The new House Appropriations Committee Chair, Rosa DeLauro (D-CT), announcednew leaders for each of the 12 subcommittees under her jurisdiction. Of significant note to the K-12 education community, DeLauro plans to serve as Chair for the Labor-HHS-Education subcommittee, overseeing all education-related spending, as well as leader of the full appropriations committee. All of the currently serving Democratic members of the Labor-HHS-Education subcommittee are expected to return this Congress and there will be at several new Republican members, however these assignments have not yet been made public.  

Administration Update 

NSBA Calls on FCC to Use Existing E-Rate Funds to Help Close the Homework Gap

NSBA joined with the Schools, Health and Libraries Broadband Coalition and several other organizations to submit formal comments to the Federal Communications Commission (FCC) asking for a declaratory ruling allowing the use of E-rate funds for remote learning services off campus. The declaratory ruling would allow schools and libraries to extend E-rate-funded broadband networks and services outside of a school or library location during Funding Years 2020 and 2021, without losing E-rate funds they are otherwise eligible to receive. Importantly, this requested action would not require the collection of any additional Universal Service funds. You can read NSBA’s media statement and find the filing here.

USED Extends Deadline for State ESSA Plan Amendments 

On Tuesday, January 26, the U.S. Department of Education sent a letterto all chief state school officers notifying them that the department is extending a February 1 deadline to submit requests for waivers from certain requirements of the Every Student Succeeds Act (ESSA) and related plan amendments. The letter references a recent FAQdistributed by USED on January 19 which outlines the process states must undertake to make a change to their ESSA plan or to request a waiver from certain provisions in the law. The letter indicates that this move is part of the Biden Administration’s overall review of all existing USED policies.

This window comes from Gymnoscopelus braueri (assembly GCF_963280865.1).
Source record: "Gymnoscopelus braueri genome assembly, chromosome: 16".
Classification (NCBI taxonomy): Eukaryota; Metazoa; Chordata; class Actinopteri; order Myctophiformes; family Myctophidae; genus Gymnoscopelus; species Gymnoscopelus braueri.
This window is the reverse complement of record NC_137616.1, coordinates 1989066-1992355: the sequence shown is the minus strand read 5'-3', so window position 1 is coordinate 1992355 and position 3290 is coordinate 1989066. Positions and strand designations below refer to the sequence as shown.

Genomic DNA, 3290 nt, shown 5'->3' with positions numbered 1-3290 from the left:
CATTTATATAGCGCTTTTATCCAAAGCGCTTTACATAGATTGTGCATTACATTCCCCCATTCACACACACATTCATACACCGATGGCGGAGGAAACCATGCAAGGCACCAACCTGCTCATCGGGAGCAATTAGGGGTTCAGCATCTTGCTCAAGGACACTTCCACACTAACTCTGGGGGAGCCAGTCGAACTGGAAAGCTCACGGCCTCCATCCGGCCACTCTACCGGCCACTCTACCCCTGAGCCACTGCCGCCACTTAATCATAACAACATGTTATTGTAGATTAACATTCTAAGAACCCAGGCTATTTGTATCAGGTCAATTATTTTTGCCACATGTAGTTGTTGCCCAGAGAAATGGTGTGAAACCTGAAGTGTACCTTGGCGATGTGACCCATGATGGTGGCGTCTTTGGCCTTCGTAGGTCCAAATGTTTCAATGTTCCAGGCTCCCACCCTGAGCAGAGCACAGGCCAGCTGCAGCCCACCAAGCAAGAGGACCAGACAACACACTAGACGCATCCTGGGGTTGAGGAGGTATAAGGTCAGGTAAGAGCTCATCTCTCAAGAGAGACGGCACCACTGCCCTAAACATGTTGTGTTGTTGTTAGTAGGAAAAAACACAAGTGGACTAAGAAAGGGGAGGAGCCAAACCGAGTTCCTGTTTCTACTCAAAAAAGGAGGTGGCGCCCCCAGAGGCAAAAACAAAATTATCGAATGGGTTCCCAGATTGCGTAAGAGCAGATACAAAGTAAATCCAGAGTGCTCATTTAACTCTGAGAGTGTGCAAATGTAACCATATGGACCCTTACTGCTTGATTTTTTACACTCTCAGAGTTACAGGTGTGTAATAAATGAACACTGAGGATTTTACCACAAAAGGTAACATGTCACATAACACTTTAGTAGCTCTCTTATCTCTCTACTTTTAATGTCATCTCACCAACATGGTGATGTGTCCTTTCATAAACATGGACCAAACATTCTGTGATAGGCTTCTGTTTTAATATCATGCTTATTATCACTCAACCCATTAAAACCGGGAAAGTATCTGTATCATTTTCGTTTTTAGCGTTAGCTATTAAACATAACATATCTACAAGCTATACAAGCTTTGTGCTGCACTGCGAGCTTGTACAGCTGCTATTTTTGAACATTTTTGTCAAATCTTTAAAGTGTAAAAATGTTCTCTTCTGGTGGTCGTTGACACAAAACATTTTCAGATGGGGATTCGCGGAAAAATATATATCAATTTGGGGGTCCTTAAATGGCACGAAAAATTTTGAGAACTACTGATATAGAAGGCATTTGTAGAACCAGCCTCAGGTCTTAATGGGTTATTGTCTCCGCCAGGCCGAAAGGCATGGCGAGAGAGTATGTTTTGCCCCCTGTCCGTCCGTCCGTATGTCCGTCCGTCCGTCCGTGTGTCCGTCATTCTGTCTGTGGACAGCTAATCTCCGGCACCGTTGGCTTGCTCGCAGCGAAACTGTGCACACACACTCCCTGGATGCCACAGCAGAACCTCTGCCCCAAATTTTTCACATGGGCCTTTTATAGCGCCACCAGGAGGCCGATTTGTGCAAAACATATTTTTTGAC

CDC Researchers Support School Buildings Reopening (With Some Caveats) 

As the pandemic continues, school leaders and policymakers across the country are grappling with whether and how to reopen safely for in-person student learning. On Tuesday, January 26, three researchers from the Centers for Disease Control and Prevention (CDC) published an articlestating, in part, that “accumulating data now suggest a path forward to maintain or return primarily or fully to in-person instructional delivery.” The article provides an extensive analysis and review of existing research on this topic. Among several findings, the article argues that, “. . . there has been little evidence that schools have contributed meaningfully to increased community transmission.” Instead, the authors argue that schools and policymakers should consider limiting close-contact activities, such as sports, mandate face masks, reduce classroom size, increase air ventilation, use hybrid attendance models, and base school reopening decisions on the context of a school’s wider community.   

IES Study on Distance Learning 

USED’s Institute of Education Science’s “What Works Clearinghouse” (WWC) initiativereleased a reportthis week reviewing 36 studies relating to distance learning programs. The authors found that 15 of these studies met the minimum design parameters for WWC. Of these 15 studies, the WWC found that only four met Tier I requirementsoutlined in the ESSA—a provision in the law that is intended to help states and local school districts identify the most effective programs, practices, and policies supported by research. All distance learning studies examined as part of this effort can be viewed here.  


Share this post

Start typing and press Enter to search

Shopping Cart